Basically, a 40-strong squad was chosen before the Covid-19 lockdowns, to deal with a double qualifying campaign ahead of the Tokyo Olympics and to maintain some sort of continuity because it’s hard keeping amateurs together for long periods.
Shortly before Birmingham, they scrambled to find a base to get together as a group before the Games. They finally secured one at Mill High School in London and many favours were called in.
Ultimately an assistant coach in the England set-up, Kwan Browne, “moved heaven and earth” and organised them a residence, with an astroturf and a gym. The generosity extended to the players only needing to have to pay for their food out of their pockets. Which is a rarity in itself, as amateurs, competing against fully funded professionals at the top table of the sport.
Now that they’re in Birmingham and putting in some eye-catching displays, we’re learning more about their journey.
It started with Ewing’s appointment in 2019 and continued through the Covid months. During this time there were regular Zoom sessions held weekly.
WhatsApp groups were created and what has been instilled is a ‘clean ego’ system. It’s the ultimate team environment, the blueprint for one for all, all for one. An assist is celebrated as much as a goal scored. There are truly no individuals in this team.
They’ve had the Black Lives Matter discussions, they’ve asked questions about upbringing; was your home heated, how did you go to school, what food did you eat at night?
The openness and frankness has allowed them to break down the myth about cowboys not crying. Players suffered loss over Covid, they’ve suffered career setbacks and study stress. There’s been open empathy and soul-searching.
The team talks are calm, deep. On the field, you can’t hear a swear word, a direct opposite of that which exists in the Springbok rugby environment where the F-word is used liberally as part of the accepted lexicon.
We saw that in the brilliant documentaries following the Boks’ World Cup win and their series success against the British & Irish Lions. We even watched — and people laughed — at Mzwandile Stick swearing during a media conference ahead of the All Blacks Test in Mbombela this past weekend. Swearing has become normalised.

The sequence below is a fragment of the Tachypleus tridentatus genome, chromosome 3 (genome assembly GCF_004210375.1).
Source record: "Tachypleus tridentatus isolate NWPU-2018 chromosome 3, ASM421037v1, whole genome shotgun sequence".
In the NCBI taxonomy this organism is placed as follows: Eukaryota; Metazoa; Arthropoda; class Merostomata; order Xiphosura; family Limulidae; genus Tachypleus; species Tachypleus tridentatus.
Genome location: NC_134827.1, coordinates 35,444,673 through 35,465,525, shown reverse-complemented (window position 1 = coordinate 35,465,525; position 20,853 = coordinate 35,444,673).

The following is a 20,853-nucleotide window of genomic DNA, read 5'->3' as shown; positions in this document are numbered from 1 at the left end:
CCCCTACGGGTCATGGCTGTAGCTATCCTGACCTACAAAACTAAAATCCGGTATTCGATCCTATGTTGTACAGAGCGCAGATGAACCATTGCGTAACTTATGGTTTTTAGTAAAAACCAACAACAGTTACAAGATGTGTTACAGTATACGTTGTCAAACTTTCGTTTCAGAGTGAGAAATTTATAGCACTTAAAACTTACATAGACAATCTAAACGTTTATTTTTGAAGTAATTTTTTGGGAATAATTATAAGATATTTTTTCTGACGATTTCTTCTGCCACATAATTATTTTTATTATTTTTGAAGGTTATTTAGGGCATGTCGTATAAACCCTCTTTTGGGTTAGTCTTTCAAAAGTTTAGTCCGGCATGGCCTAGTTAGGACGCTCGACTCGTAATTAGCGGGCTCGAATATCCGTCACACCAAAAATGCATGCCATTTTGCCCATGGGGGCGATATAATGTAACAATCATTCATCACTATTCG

Away from the astros, hockey has made great strides to address social issues that other codes might not have.
Horne and Drummond have played huge roles in making this side a band of brothers, drawn from diverse backgrounds, off the field as much as they are on it. They are encouraged to express, at all times, what’s in their hearts. And they’ve grown.
“We lost 10-2 to this Indian side in January,” Drummond said after the 3-2 semi-final defeat. “But this is all about the journey going forward. The time we spend together is so crucial. As I’ve said before, we are not playing for ourselves. We’re playing for something bigger back at home.”
There is a strong Western Province element to the side, as well as a group of players who have played indoor hockey together and have a telepathic understanding of their games.
It was also noticeable how Drummond reacted to a defender’s mistake which led to a goal against India. The captain ran over to the player and gave him encouragement. The next time Drummond received the ball he passed to that player, as if settling him quickly back in his game.
Players have learned to not argue with team officials — even though they have seemed to be on the receiving end of the majority of the tight calls.
Perhaps the umpires sub-consciously favour the higher-ranked team in those 50-50 decisions, on the big stage in front of a crowd? What has been instilled is that clean ego mindset and action.
Don’t waste energy arguing a decision, because it can cost your team. The seconds you spend arguing are seconds wasted without giving your full attention to the ongoing game and your teammates.
And, the journey still has a long way to travel. For now it’s important that the genuine sports lover in South Africa identifies with and gets behind a team that flies a long way under the radar but which is making a difference — and making every ordinary citizen proud to be part of the rainbow nation. DM
Gary Lemke is in Birmingham as chief writer for Team SA.